Bill 96 compromise for English-speaking students raises more questions

By Michael Boriero - Local Journalism Initiative
Bill 96 compromise for English-speaking students raises more questions

A compromise to the controversial amendment to Bill 96 that would force students in English-language cegeps to take three program-related courses in French in order to graduate is raising more questions than answers among students and faculty.

Quebec’s Minister Responsible for the French Language Simon Jolin-Barrette proposed on Tuesday that students who are uncomfortable taking core program courses in French will instead be allowed to switch them for three French-language classes of 45 hours each.

The Record spoke to Champlain Students’ Association President Malayha Vaillancourt and VP Academic Alexandra Patella about the recent news surrounding Bill 96 and Jolin-Barrette’s compromise to the controversial amendment originally tabled by the Quebec Liberal Party.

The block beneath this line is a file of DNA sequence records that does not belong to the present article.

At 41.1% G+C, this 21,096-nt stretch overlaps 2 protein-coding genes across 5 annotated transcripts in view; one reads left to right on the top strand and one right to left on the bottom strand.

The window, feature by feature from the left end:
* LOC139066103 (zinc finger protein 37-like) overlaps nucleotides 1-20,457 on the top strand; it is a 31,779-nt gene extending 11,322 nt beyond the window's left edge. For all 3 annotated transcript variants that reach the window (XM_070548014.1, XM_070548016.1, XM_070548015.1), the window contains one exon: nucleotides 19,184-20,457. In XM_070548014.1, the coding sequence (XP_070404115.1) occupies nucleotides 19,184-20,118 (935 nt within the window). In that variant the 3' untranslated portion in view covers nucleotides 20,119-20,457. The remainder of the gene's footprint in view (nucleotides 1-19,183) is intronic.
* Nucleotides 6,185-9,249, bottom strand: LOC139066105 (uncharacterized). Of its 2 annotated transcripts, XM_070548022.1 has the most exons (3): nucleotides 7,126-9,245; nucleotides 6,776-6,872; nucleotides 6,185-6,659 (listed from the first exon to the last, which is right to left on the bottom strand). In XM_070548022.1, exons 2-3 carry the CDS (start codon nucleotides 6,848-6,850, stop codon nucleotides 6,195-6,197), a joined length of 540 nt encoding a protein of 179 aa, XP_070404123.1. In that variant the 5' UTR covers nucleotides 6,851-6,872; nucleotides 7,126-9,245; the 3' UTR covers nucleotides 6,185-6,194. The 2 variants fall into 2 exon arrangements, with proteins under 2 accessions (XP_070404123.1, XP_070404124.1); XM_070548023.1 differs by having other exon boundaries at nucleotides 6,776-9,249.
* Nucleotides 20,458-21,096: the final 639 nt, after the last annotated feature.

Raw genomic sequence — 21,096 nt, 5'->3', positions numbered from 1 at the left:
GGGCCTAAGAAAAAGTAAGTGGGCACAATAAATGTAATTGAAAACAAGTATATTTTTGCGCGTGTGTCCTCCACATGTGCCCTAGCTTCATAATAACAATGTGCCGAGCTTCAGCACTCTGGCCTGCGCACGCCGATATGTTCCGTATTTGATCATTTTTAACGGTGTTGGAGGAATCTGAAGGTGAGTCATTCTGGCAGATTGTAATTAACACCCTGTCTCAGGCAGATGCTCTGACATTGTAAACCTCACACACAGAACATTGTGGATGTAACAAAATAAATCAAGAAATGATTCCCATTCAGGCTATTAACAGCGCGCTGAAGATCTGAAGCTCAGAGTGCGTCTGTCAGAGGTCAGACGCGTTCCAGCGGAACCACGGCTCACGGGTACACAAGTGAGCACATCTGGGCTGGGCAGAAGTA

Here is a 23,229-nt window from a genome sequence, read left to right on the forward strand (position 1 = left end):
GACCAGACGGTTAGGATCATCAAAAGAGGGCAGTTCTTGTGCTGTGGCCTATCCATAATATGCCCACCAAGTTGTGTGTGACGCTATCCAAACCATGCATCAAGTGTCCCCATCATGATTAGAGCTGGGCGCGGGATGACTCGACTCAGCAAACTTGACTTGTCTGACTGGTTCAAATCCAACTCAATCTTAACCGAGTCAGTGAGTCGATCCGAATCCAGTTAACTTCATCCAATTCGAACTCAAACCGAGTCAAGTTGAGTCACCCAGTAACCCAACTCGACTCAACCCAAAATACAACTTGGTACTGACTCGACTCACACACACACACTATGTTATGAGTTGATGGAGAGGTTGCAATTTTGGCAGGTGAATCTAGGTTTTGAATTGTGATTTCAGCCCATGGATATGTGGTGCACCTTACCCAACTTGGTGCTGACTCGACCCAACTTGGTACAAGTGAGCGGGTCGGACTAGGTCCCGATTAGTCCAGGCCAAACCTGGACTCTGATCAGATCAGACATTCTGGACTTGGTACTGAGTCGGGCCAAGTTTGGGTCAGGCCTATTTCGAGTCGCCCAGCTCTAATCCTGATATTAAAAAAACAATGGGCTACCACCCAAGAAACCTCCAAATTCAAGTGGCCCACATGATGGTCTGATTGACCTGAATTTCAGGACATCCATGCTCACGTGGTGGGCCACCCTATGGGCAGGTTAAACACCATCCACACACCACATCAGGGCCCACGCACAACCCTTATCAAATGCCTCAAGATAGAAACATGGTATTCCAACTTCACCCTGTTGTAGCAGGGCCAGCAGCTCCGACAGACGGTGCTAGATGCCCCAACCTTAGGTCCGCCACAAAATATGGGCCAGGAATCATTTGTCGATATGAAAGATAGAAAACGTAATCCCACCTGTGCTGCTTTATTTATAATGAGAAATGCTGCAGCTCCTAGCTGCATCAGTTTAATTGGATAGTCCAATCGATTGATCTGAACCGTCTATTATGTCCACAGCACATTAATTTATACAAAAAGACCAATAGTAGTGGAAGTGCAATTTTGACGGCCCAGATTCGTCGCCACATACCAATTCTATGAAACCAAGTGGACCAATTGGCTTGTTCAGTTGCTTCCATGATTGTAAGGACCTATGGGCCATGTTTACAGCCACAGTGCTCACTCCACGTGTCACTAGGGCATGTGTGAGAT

“If it’s three French classes in total with the ones we actually already have to take I think that’s fine because I think it would just add one or two extra. If it’s three French courses extra to what we’re already taking, that’s going to elevate the workload for our students,” said Vaillancourt.

She wonders how this legislation will impact a program such as the one she is currently enrolled in at Champlain. Vaillancourt is studying special care counselling. The program follows the same cohort for three years, she explained, adding they all take the same core courses.

She told The Record that with Bill 96 in play, it could lead to some of her classmates trailing behind their peers. It could also create an organizational nightmare for the cegep and its professors, Vaillancourt added. It will also likely be detrimental to a student’s R-score.
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